It seems only yesterday that the world was in a bad grip of war and terror. Between 1939 and 1945, more lives, land, and property got destroyed in World War II than in any other global conflict. After the war ended, the United States tried to protect and preserve the names of World War II veterans.
In addition, many soldiers who had made it home told their stories. However, with an estimated 20 million fallen, finding records and information can be difficult. Fortunately, this guide will help you find WWII veterans’ records. Even better, you can watch WWII veterans fly again here as part of your research.
Start From Home
Approximately 240,000 World War II veterans are alive in the United States alone. Start with a detailed background search of sources in your area. Do you have relatives who survived the war? Talk to your older family members and relatives. Find out if there are any veterans still living in your area. The best way to gather as much information as possible is to find the right documents. Discharge papers, photos, newspapers, medals, and other military awards will give you a clear profile.
A war veteran who lived in your area may have recently passed away. In that case, dig a little deeper and look for clues about where the World War II veteran lived. Where did the veteran serve? What was the name of the military unit in which they served? Most importantly, look for the dates of enlistment and call-up to military service.
Family History Library
The second best place to continue your search is the Family History Library. Here you will find records from World War II. These records include brief reports, rosters, and photos of military units that served at the time, just to name a few. You can access more World War II sources through the Family History Library if you want a more detailed search. Use a “location search” by the military unit’s home state, county, or city.
Social Security Death Index
The United States Social Security Death Index catalogs World War II veterans who have died since 1962. The index provides you with valuable information about deceased veterans, including:
- Date of birth
- Number and state of Social Security issue.
- Date of death.
- Residential address to which the U.S. government remitted death benefits.
Veterans Affairs Documents
Most World War 2 veterans in the U.S. receive veterans benefits to commemorate their services, such as medical care or a home loan. This search section provides a more detailed procedure for locating World War II records. First, contact a U.S. Department of Veterans Affairs office near you. For example, you can learn more about World War II records by using information from the United States Social Security Index, which includes;
- Unit Service Number.
- Date of entry into service and date of discharge.
- Unit branch of service.
As mentioned earlier, discharge papers are an important source of information when searching for World War II veterans. If you know where the veteran lives, visit the county office and ask for the veteran’s discharge papers.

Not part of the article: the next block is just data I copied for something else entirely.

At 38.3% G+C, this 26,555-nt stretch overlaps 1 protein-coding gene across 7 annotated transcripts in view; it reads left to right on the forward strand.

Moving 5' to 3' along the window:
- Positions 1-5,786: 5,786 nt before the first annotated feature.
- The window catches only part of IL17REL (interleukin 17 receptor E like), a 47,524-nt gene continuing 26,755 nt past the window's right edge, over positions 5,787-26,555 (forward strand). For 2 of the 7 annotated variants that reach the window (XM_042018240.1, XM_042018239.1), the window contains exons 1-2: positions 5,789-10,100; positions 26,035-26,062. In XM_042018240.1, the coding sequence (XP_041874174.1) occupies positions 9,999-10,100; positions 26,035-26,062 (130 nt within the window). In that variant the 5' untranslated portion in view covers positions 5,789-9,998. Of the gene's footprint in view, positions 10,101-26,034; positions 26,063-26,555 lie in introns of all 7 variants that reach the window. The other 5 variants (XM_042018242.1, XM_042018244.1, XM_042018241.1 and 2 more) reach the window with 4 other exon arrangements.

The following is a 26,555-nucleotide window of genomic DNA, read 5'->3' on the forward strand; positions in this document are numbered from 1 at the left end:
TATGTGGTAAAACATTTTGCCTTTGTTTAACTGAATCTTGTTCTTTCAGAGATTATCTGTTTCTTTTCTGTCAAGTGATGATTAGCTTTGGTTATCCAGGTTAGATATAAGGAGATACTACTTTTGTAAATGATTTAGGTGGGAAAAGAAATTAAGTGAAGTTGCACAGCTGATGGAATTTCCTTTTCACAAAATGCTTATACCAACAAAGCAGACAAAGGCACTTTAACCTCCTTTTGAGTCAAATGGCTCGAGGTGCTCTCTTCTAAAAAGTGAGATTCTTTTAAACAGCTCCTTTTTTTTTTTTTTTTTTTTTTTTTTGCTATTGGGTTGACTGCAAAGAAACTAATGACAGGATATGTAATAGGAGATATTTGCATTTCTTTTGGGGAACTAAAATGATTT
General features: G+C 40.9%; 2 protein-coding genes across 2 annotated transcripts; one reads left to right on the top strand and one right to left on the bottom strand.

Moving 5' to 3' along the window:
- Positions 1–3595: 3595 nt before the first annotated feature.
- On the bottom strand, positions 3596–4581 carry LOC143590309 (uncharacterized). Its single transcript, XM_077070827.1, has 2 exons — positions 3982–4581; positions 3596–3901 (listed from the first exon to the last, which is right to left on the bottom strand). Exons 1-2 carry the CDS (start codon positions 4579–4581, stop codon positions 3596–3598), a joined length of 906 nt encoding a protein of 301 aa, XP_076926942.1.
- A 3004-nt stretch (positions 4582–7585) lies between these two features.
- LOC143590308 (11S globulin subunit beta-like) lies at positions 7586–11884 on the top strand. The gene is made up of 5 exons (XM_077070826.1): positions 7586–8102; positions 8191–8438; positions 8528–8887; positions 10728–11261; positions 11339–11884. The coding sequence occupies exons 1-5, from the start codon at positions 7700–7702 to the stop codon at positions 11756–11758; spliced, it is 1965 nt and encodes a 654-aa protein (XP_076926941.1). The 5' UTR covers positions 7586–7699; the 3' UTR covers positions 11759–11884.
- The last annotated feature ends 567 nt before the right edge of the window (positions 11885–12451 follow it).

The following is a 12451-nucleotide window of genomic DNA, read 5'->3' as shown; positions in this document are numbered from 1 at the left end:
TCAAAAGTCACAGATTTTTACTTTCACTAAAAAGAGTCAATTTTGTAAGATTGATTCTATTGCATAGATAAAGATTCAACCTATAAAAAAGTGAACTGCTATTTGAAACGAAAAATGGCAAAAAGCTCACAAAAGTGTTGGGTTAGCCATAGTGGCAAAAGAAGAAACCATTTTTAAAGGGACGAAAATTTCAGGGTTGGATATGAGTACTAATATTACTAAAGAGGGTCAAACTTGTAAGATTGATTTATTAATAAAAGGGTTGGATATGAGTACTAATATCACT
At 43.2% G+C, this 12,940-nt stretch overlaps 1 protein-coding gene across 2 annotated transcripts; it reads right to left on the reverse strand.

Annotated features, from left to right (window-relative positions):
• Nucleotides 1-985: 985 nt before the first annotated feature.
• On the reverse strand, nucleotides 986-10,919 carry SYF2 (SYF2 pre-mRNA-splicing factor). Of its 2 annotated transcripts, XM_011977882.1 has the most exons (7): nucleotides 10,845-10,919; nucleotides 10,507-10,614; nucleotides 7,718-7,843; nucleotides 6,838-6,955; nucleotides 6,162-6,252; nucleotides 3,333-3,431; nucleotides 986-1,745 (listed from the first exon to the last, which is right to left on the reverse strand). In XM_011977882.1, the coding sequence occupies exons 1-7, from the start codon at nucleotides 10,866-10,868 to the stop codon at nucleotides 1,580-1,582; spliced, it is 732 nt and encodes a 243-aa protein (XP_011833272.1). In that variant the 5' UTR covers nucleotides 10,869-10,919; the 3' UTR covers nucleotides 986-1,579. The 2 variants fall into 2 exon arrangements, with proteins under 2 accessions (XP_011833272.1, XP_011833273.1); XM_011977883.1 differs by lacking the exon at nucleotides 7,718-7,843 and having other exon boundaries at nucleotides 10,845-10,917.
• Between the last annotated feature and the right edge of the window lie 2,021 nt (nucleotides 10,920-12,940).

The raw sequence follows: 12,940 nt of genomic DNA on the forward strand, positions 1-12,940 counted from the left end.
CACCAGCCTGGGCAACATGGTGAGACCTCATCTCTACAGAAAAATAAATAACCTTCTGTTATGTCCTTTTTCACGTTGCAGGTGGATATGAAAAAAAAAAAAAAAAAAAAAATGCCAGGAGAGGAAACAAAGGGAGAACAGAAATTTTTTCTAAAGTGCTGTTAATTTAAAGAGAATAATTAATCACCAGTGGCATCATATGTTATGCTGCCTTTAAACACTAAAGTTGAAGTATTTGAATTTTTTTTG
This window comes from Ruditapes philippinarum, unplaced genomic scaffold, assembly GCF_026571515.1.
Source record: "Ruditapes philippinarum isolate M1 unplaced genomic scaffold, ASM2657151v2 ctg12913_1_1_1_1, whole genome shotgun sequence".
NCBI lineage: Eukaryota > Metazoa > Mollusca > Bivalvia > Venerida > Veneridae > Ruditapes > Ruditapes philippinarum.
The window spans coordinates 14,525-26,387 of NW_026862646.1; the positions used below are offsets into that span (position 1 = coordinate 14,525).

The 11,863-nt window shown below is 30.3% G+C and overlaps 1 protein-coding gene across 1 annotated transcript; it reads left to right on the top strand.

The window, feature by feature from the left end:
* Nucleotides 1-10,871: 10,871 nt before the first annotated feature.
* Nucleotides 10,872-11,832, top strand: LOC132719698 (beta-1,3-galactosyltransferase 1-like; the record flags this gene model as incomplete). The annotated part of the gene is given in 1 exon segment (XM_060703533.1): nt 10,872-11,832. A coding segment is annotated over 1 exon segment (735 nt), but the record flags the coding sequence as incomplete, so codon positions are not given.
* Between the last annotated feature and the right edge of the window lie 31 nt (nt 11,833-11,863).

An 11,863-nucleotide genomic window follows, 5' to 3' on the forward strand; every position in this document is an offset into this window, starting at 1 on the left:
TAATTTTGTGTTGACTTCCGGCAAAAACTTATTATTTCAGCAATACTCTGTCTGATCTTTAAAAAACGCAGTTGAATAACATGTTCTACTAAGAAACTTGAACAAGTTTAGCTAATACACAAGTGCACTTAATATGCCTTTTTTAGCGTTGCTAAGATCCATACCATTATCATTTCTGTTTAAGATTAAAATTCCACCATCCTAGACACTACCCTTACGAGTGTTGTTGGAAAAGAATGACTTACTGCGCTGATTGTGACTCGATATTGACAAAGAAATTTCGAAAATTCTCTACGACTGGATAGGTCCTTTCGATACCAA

Veterans associations are the next item on your search list. These World War 2 organizations have records of veterans’ applications that will expand your search options.
In the applications, you’ll find more information about the veterans’ profiles, including:
- Physical description
- Military unit
- Paid duties
If you’re unsure about your search request, don’t worry. Veterans associations can help you find people who may be World War II veterans. Search your phone or Internet directories for organizations such as the American Legion, Veterans of Foreign Affairs, Pearl Harbor Survivors Association, or American Ex-Prisoners of War.
Personnel And Medical Records
The good thing is that military personnel and medical records contain much information about veterans. The chances of finding records on World War II veterans that don’t appear anywhere else in your search list are much greater. Personnel and medical records contain a broader veteran profile, including
- Dates of service
- Marital status
- Military rank
- Training status
Visit the National Archives catalog. There you’ll find other preserved records of World War 2 veterans. But that’s not all. You can also access the Army and Air Force casualty lists at the National Archives in such a comprehensive catalog. The casualty lists include:
- Veterans who got hurt in the line of duty.
- Veterans who recovered.
- Veterans who died.
- Address of next of kin.
While the above search options will provide information on World War II veteran deaths, cemetery records contain a more extensive catalog of wartime obituaries. For example, the U.S. Department of Veterans Affairs has burial records of wartime veterans in cemeteries across the country. In addition, the site provides links to maps of the cemeteries and can narrow your search.
Second, the American Battle Monuments Commission has kept records of veterans buried overseas in American military cemeteries. The list also includes veterans who went missing during the war.
The last item on your search list is draft lists. These lists may contain the information you need. The United States drafted nearly ten million service members, and a typical enlistment list includes the following information:
- Contact address
- Date and place of birth.
- Physical description.
- Next of kin.
- Employer information.
Today, numerous sources of information can help you find World War II veterans. With the above resources, you’ll find the information you need on World War II veterans. While it may take you some time, you will get to learn more about history.